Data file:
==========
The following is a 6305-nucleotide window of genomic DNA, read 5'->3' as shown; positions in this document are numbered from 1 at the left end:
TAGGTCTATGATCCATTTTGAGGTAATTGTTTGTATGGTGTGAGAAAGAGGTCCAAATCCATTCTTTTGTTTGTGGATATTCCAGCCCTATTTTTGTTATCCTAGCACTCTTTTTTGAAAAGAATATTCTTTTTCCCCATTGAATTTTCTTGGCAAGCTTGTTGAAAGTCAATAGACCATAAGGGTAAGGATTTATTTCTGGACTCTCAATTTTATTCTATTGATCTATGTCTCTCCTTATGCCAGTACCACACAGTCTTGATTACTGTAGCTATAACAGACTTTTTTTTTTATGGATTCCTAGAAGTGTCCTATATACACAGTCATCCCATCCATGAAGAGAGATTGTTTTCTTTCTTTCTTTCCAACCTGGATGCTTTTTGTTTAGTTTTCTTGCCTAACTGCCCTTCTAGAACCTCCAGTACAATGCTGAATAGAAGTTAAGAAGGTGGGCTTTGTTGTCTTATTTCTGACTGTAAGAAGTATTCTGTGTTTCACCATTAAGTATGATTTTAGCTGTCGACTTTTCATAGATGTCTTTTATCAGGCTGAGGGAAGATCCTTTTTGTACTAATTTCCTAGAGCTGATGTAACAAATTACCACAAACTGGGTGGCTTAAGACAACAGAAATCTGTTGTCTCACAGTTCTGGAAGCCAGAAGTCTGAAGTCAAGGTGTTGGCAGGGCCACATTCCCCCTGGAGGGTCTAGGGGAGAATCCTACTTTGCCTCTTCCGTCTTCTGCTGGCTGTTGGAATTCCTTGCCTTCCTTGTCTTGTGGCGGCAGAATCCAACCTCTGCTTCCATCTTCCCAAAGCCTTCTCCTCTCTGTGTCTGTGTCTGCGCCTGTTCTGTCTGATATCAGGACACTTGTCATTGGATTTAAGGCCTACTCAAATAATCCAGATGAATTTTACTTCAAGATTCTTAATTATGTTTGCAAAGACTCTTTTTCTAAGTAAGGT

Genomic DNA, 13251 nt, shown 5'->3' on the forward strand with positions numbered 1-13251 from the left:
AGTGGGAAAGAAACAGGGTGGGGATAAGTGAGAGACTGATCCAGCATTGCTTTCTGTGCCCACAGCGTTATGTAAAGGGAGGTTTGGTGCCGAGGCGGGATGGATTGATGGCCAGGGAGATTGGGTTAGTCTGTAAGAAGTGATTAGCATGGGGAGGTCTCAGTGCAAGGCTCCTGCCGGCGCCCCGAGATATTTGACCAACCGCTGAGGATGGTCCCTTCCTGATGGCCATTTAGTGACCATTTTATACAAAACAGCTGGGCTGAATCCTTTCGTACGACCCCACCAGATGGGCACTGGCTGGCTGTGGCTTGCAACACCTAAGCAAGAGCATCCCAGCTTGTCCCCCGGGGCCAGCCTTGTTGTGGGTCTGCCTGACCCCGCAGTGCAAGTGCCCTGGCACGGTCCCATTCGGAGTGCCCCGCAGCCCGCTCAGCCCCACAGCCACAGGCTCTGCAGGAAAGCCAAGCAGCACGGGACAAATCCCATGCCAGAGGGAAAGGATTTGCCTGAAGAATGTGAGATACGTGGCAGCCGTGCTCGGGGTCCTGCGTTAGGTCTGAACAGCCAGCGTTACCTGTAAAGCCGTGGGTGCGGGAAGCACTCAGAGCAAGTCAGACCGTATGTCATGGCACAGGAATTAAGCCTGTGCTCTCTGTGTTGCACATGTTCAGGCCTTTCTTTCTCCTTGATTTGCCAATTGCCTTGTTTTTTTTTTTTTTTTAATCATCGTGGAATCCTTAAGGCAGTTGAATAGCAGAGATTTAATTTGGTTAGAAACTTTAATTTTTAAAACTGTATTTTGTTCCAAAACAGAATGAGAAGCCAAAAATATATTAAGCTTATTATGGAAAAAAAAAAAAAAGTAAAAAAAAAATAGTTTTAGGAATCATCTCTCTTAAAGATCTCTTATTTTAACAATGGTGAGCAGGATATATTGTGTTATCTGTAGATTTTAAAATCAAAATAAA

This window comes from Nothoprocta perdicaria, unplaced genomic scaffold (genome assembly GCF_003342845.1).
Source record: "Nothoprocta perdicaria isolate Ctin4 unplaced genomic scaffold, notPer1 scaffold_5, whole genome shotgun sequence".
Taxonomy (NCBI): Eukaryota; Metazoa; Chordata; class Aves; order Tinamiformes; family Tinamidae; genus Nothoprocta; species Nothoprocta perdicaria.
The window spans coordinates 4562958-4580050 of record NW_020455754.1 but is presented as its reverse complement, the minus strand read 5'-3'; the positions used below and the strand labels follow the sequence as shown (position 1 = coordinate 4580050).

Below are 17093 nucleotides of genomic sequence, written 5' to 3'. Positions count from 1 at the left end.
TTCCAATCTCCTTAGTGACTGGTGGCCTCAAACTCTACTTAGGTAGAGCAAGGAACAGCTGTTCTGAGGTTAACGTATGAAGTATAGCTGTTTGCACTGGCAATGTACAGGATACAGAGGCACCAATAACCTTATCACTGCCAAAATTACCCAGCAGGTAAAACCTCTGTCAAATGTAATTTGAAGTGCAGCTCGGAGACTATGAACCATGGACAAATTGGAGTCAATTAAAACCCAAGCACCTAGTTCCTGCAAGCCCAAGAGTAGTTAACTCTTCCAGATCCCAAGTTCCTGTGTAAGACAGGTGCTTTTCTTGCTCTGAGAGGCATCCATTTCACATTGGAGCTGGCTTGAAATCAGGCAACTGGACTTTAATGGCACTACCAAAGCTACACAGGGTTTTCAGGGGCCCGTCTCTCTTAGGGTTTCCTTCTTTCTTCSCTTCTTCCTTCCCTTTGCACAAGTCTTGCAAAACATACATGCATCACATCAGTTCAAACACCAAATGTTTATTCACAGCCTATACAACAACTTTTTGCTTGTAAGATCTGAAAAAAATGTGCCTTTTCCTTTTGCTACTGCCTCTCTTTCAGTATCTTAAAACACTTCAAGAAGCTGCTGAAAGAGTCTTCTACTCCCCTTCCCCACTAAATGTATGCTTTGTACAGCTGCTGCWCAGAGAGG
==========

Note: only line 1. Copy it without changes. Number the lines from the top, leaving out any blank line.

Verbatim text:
The following is a 6305-nucleotide window of genomic DNA, read 5'->3' as shown; positions in this document are numbered from 1 at the left end: